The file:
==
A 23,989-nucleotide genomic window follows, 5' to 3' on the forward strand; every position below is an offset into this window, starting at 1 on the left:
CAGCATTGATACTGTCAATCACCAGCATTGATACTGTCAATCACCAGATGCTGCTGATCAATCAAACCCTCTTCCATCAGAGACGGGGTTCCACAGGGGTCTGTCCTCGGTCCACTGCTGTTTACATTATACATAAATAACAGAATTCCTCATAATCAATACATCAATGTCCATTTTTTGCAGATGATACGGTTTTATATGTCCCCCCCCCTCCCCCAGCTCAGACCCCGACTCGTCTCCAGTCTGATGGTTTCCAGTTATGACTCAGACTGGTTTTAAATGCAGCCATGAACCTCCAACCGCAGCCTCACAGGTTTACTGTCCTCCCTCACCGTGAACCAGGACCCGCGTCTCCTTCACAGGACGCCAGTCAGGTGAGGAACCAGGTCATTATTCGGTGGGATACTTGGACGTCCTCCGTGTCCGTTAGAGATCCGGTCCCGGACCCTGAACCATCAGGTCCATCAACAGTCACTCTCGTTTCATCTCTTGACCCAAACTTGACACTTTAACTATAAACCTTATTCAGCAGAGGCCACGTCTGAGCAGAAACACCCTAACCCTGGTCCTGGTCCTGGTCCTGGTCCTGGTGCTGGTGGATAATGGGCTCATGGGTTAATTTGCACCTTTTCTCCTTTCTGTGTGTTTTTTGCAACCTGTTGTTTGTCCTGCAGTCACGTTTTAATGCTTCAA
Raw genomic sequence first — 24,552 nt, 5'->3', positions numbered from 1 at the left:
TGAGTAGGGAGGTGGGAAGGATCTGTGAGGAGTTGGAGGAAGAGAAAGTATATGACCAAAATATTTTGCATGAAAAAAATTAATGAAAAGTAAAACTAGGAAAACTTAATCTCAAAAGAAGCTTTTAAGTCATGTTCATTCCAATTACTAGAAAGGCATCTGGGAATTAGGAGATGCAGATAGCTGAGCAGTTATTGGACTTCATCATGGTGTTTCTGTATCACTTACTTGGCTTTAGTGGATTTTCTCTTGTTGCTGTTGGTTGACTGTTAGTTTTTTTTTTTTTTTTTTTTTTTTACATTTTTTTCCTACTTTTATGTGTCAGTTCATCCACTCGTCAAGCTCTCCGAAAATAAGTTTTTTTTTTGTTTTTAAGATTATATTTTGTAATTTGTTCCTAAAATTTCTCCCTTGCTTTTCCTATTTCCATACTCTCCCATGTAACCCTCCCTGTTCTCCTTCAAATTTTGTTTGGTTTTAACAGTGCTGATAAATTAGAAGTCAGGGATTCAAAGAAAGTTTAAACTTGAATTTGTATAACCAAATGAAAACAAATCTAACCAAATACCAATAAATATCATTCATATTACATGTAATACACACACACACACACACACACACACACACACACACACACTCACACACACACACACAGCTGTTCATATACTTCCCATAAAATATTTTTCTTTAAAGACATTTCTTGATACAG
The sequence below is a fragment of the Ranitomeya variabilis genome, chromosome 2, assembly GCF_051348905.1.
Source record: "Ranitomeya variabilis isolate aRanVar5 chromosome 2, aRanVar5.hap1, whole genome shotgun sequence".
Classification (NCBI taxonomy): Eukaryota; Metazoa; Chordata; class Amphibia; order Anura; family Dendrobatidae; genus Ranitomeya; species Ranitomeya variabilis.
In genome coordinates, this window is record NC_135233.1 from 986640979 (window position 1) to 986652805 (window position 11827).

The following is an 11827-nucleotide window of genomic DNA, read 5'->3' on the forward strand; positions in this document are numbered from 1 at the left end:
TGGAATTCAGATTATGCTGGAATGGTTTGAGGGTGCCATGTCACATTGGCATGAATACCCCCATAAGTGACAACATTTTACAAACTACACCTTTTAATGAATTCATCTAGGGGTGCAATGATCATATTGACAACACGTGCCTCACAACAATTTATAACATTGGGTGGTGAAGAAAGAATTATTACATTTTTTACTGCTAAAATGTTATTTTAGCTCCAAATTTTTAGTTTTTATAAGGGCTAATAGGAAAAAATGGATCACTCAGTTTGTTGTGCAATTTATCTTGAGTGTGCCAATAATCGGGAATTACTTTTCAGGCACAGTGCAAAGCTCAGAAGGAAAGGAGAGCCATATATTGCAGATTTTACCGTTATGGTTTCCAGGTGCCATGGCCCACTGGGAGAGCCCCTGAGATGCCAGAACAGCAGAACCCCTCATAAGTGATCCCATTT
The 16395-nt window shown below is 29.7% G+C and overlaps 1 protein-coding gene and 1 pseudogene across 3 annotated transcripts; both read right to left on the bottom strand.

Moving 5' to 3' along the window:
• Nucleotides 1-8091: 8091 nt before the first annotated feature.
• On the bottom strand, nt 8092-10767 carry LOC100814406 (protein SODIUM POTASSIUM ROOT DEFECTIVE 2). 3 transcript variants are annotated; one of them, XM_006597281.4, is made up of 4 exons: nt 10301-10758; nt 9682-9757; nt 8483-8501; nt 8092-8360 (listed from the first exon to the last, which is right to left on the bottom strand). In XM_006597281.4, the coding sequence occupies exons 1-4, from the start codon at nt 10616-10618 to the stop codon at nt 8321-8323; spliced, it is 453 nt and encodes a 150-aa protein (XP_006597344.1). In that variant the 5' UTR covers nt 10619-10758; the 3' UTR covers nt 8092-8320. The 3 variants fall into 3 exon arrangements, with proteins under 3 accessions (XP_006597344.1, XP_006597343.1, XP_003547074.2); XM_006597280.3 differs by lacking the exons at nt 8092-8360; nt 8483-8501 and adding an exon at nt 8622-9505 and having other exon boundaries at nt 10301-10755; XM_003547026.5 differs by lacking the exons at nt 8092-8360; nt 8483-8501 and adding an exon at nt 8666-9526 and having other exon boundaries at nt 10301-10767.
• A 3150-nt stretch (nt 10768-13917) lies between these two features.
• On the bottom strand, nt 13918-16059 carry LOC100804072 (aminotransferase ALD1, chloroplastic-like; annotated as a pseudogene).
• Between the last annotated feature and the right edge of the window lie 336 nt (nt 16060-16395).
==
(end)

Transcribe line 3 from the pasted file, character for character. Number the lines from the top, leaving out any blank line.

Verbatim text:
Raw genomic sequence first — 24,552 nt, 5'->3', positions numbered from 1 at the left: